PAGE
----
The Good: Good performances, Most of the character development
The Bad: Stunningly dull plot, Erratic special effects
The Basics: "Back To Normal" finds The Flash wrestling with his powerlessness while a metahuman terrorizes Dr. Wells.
As The Flash finds its footing as a larger body of television work, it is interesting to see what elements recur. In the second season, the multiverse theory is being pretty adequately explored with multiple trips from Earth-1 (our Earth) to Earth-2 (the Earth from which Zoom originated, which currently has fills a niche like the Mirror Universe in Star Trek). The other elements that are carrying over from the first season to imply seasonal visitions are Eobard Thawne and the episode where The Flash loses his powers. In the first season, the powerless episode was "Power Outage" (reviewed here!); this season, it is "Back To Normal."
"Back To Normal" continues the story from "Versus Zoom" (reviewed here!) and is impossible to discuss without some references to the climactic actions of that episode. Having sacrificed his powers to save Wally West, Barry Allen is powerless in "Back To Normal" and he and the S.T.A.R. Labs team are reeling from Zoom abducting Dr. Snow.
Opening with Barry Allen experiencing a normal day, without speed, Allen tries to adapt to no longer having speed as The Flash. Harry gets upset with Allen and his team about Zoom having Allen's powers and the presence of a breach that now allows Zoom to move between universes and he opts to leave the team to go find his daughter. With the S.T.A.R. Labs team essentially disbanded, Joe and Iris try to cheer Barry up. Meanwhile, on Earth-2, Dr. Snow talks tough to Hunter Zolomon, but he removes her shackles before he goes out to terrorize his Earth. Wells manages to find his daughter, but she is in no mood to have him back in her life, so she pushes him away.
When Wells leaves Jessie's apartment, he encounters a metahuman who abducts him. Cisco almost instantly finds out, as the S.T.A.R. Labs van that Wells was driving has crash assistance that alerts Ramon's console. While Dr. Snow faces off with Killer Frost in Zoom's prison compound, Wells meets his abductor. Wells is being held captive by Griffin Grey, a metahuman with exceptional strength. Unfortunately, each time Grey uses his powers, he ages. While the S.T.A.R. Labs team tries to figure out how to save Wells while Allen is powerless, Dr. Snow and her counterpart attempt to break out of Zoom's lair.
To emphasize Allen's lack of speeds, Barry goes through a normal day where he is forced to do things like ride the bus. The emphasis is somewhat ridiculous; why wouldn't Joe give him a ride to work?! Similarly, the presence of Killer Frost on Earth-2 is marginally explained, but it is somewhat hard to buy that Zoom would not just have killed her when she helped break Jessie out. After all, Killer Frost barely looks like the Dr. Snow he is enamored with and she is completely hung up on the guy that Zoom killed.
One of the real positive notes for "Back To Normal" is that Zoom is finally given credible, sinister motives going forward. Zoom is a multiversal predator and his journey in "Back To Normal" is to accept that as his role. Eobard Thawne just wanted to go home; Zoom needed to be "cured" to save his life and now that he has, he evolves into accepting that he wants to bring more Earths to their knees. This is credible for his character and sets up a conflict between Zoom and The Flash which might force Barry Allen to kill Zoom. After all, trapping Zoom anywhere will leave that place at Zoom's mercy; stopping a person with the goal of conquering everything is only possible by utterly destroying them.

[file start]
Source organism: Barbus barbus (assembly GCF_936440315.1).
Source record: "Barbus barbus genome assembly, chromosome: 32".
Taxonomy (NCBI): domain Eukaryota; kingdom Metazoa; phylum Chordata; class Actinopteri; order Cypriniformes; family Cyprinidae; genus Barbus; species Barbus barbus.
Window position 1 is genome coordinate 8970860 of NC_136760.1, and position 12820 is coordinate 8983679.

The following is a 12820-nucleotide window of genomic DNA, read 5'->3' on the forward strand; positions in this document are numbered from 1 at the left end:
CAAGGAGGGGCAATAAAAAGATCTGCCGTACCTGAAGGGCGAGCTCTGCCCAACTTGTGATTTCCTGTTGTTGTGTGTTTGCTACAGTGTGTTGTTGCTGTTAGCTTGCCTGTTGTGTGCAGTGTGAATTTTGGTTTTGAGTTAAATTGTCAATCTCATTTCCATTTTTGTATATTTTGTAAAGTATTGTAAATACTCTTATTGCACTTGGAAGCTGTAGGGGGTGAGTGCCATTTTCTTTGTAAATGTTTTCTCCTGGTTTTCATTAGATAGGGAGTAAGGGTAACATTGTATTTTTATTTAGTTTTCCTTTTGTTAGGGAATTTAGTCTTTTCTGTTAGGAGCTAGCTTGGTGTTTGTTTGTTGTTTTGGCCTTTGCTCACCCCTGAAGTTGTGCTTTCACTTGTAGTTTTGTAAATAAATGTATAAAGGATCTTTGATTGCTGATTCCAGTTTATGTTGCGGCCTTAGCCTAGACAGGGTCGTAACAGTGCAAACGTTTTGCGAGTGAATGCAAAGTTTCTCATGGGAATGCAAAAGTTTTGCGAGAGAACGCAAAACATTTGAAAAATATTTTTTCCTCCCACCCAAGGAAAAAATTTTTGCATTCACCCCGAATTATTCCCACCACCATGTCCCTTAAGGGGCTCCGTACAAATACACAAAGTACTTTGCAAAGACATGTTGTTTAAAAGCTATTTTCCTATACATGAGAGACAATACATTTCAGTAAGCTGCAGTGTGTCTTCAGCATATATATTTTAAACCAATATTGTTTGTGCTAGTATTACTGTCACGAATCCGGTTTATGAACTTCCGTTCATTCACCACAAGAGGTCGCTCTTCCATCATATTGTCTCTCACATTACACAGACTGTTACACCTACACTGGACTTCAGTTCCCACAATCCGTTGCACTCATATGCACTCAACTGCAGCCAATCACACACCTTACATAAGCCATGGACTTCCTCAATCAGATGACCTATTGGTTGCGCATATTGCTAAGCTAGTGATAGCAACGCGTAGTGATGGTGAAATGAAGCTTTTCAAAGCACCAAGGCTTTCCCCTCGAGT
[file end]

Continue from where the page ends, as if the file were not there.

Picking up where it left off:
As well, it is refreshing to see realistic character boundaries in place. For sure, it is utterly predictable that Killer Frost would betray Dr. Snow, but it is cool to see Cisco unable to help evaluate the genetics of Griffin Grey. Ramon is not a medical doctor; that's Snow's niche. Unfortunately, the opposite is not true - on Earth-2, Dr. Snow exhibits a knowledge of physics that a medical doctor would not likely have when she rigs an electrical current to weaken carbide.
Throughout "Back To Normal," there is a subplot involving Wally West. West wants to thank The Flash for his rescue and he implores Joe to help him get in touch with the superhero. The character development for Wally West is well-developed and it plays nicely against Wells and Jesse resolving their differences. The plotlines in "Back To Normal" might be stiflingly average (and predictably lacking closure in the serialized Zoom plotline), but the character arcs in them are very good. Wally West and Jesse Wells help illustrate incredible character for young characters and that is refreshing to see on television.
Despite the character inconsistency of Zoom not just killing Killer Frost in a prior episode off-screen, it is easy to see why the writers and executive producers wanted to bring Killer Frost back. Danielle Panabaker is amazing as Killer Frost and when she plays off herself as Snow and Killer Frost squaring off, the conversation is surreal and the performances are absolutely brilliant. Panabaker exhibits incredible range in "Back To Normal" and her minimal screentime helps to transform an otherwise average episode.
Ultimately, though, "Back To Normal" is pretty average television, though it is not bad.
For other television season and episode reviews, please visit my Television Review Index Page for an organized listing!
© 2016 W.L. Swarts. May not be reprinted without permission.
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